What is a Heart attack?

A heart attack is also called a myocardial infarction (MI) or an acute myocardial infarction (AMI). Many heart attacks are caused by a complete blockage of a vessel in your heart, called a coronary artery. A blocked coronary artery prevents oxygen-rich blood and nutrients from reaching a section of the heart. If blood cannot reach the heart muscle, it will die. Treatment within six hours can save heart muscle. By getting medical treatment quickly, you can reduce this damage, but once a section of heart muscle dies, the damage lasts forever.

Warning signs of a Heart attack:

  • Pressure, fullness, tightness, or pain in your chest, lasting 5 minutes or longer.
  • Constant indigestion-like discomfort.
  • Chest pain that moves to your shoulders, arms, neck, jaw, or back.
  • Lightheadedness, dizziness, fainting, sweating, or a sick stomach.
  • Unexplained shortness of breath.
  • Unexplained anxiety, weakness, or tiredness.
  • Palpitations, a cold sweat, or pale skin.

Not everyone will have the classic symptoms. For some people, a heart attack feels like a burning sensation, similar to indigestion or heartburn, and the pain may be in only a small area of the chest. Some patients may not feel anything at all.

Heart attack symptoms in women may be different from those experienced by men. Many women who have a heart attack do not know it. Women tend to feel a burning sensation in their upper abdomen and may experience lightheadedness, an upset stomach, and sweating. Because they may not feel the typical pain in the left half of their chest, many women may ignore symptoms that indicate they are having a heart attack. Many people put off getting the care that could save their lives because they think that these signs (also called heart attack symptoms) do not mean a heart attack.

Although chest pain is usually the most common sign, some people have heart attacks without having chest pain.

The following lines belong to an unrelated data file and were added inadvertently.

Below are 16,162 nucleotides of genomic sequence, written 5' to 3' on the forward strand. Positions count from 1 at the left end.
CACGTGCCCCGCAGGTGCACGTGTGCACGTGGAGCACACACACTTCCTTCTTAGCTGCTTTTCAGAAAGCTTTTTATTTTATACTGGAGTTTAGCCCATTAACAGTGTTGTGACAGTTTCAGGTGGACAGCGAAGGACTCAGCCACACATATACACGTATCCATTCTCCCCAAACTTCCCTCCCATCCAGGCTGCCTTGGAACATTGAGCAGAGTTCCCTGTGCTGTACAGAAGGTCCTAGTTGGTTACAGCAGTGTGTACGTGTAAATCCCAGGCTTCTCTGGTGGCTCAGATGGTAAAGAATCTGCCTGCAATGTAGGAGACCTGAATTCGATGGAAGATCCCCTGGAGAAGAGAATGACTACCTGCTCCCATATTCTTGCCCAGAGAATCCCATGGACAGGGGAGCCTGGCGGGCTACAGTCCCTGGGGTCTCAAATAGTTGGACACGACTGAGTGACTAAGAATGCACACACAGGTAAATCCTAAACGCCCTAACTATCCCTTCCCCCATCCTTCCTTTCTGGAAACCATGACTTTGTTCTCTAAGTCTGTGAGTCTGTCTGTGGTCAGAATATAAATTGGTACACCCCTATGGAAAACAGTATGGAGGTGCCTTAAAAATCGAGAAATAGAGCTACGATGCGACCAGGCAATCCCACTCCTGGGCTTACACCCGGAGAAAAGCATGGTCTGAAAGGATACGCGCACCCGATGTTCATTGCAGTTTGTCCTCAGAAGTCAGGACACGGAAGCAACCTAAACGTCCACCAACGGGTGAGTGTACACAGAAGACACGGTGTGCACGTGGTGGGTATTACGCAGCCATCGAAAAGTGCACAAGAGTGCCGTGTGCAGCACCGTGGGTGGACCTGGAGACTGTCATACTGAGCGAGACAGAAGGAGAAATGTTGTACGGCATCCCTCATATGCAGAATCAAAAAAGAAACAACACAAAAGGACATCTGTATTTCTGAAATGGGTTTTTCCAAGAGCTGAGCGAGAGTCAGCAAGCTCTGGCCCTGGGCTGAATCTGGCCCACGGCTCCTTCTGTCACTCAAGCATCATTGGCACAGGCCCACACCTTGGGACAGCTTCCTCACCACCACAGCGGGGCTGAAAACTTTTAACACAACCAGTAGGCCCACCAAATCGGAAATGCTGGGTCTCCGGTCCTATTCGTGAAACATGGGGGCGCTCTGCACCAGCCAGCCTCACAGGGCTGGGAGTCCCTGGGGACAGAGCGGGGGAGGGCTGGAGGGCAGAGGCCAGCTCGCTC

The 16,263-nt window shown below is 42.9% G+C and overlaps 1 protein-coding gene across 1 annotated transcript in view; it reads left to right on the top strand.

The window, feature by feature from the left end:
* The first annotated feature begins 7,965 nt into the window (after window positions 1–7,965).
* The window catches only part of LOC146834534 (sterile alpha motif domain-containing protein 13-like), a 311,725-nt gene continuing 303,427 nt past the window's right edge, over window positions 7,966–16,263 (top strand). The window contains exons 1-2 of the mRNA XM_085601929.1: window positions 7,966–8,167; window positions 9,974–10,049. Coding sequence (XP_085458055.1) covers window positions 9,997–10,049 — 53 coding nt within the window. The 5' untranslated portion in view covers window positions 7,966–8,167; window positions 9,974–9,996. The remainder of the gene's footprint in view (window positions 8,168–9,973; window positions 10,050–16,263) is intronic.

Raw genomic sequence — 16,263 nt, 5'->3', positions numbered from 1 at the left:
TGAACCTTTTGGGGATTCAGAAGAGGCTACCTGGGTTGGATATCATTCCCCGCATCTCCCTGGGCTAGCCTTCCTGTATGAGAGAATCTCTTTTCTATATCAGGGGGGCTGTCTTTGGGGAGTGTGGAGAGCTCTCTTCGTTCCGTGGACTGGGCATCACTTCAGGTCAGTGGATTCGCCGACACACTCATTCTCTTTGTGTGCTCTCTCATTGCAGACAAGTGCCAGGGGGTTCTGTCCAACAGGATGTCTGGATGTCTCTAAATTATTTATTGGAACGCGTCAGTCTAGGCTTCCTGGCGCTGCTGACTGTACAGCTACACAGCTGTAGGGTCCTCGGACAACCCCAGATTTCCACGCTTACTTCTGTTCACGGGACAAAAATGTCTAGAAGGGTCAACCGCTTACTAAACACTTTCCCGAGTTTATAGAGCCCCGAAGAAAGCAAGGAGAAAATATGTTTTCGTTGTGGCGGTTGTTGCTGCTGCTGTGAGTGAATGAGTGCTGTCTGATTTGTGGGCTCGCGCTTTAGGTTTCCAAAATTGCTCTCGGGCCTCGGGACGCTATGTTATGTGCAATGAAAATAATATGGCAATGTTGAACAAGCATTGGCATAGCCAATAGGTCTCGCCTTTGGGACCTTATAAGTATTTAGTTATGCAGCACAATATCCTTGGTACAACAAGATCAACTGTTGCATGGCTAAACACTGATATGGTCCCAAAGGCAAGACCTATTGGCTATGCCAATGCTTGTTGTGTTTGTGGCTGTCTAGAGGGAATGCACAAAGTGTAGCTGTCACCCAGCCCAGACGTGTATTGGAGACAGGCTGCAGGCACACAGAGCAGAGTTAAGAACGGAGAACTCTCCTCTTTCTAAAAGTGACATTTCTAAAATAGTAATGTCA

That is why it is important to be aware of the other warning signs. Anyone who has any of these signs for 5 minutes or longer should see a doctor right away. Call an ambulance or have someone drive you to the nearest hospital emergency room. Because you could be having a heart attack, do not drive yourself. It could be dangerous to you and others.

What is a stroke?

A stroke is an injury to the brain that may also severely affect the body. A stroke happens when blood supply to part of the brain is cut off or when there is bleeding into or around the brain The brain’s nerve cells need a constant supply of oxygen and sugar (glucose), which are carried by the blood. When blood fails to get through to parts of the brain, the oxygen supply to those areas is cut off.

This is called ischemia. Without oxygen, brain cells die. The longer the brain is without blood, the more severe the damage will be. The area of tissue death that results from ischemia is known as an infarction.

The effects of a stroke may be mild or severe, short-term or permanent. The symptoms of a stroke last for more than twenty-four hours. Some people have strokes and recover completely within a few days, while others may never recover.

How severe a stroke is depends on:

  • What part of your brain is affected
  • How much brain cell damage there is
  • How quickly your body can restore blood to the injured parts of your brain
  • How quickly the healthy parts of your brain can take over for the injured area

Warning Signs for a Stroke. Symptoms typically include:

  • Weakness or numbness of your face, arm, and leg on one side of your body.
  • Sudden blindness or dimming of eyesight, especially in only one eye.
  • Loss of speech, slurred speech, or trouble understanding speech.
  • A recent change in your personality or mental ability.
  • Trouble swallowing.
  • Headache (usually severe and comes on quickly) or changes in the pattern of headaches, including migraines.
  • Unexplained dizziness, staggering or impaired balance, unsteadiness or sudden falls, especially if you have the above warning signs.

If you notice one or more of these symptoms, don’t wait… get medical attention immediately!